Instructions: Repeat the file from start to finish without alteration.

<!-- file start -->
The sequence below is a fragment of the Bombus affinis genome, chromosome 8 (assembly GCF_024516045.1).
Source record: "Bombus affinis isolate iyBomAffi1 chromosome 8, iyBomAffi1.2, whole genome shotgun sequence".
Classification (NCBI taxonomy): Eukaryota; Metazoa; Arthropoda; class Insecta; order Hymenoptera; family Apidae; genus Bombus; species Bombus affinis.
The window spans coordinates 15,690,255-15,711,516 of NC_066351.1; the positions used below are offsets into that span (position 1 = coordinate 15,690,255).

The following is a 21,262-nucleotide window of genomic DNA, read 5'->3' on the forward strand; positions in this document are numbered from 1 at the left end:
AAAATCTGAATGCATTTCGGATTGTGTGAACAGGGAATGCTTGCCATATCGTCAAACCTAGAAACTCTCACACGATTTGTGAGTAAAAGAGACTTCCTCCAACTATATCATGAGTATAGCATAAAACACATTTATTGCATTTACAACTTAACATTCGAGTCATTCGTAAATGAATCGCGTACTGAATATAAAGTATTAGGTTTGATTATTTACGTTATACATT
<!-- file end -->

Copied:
The sequence below is a fragment of the Bombus affinis genome, chromosome 8 (assembly GCF_024516045.1).
Source record: "Bombus affinis isolate iyBomAffi1 chromosome 8, iyBomAffi1.2, whole genome shotgun sequence".
Classification (NCBI taxonomy): Eukaryota; Metazoa; Arthropoda; class Insecta; order Hymenoptera; family Apidae; genus Bombus; species Bombus affinis.
The window spans coordinates 15,690,255-15,711,516 of NC_066351.1; the positions used below are offsets into that span (position 1 = coordinate 15,690,255).

The following is a 21,262-nucleotide window of genomic DNA, read 5'->3' on the forward strand; positions in this document are numbered from 1 at the left end:
AAAATCTGAATGCATTTCGGATTGTGTGAACAGGGAATGCTTGCCATATCGTCAAACCTAGAAACTCTCACACGATTTGTGAGTAAAAGAGACTTCCTCCAACTATATCATGAGTATAGCATAAAACACATTTATTGCATTTACAACTTAACATTCGAGTCATTCGTAAATGAATCGCGTACTGAATATAAAGTATTAGGTTTGATTATTTACGTTATACATT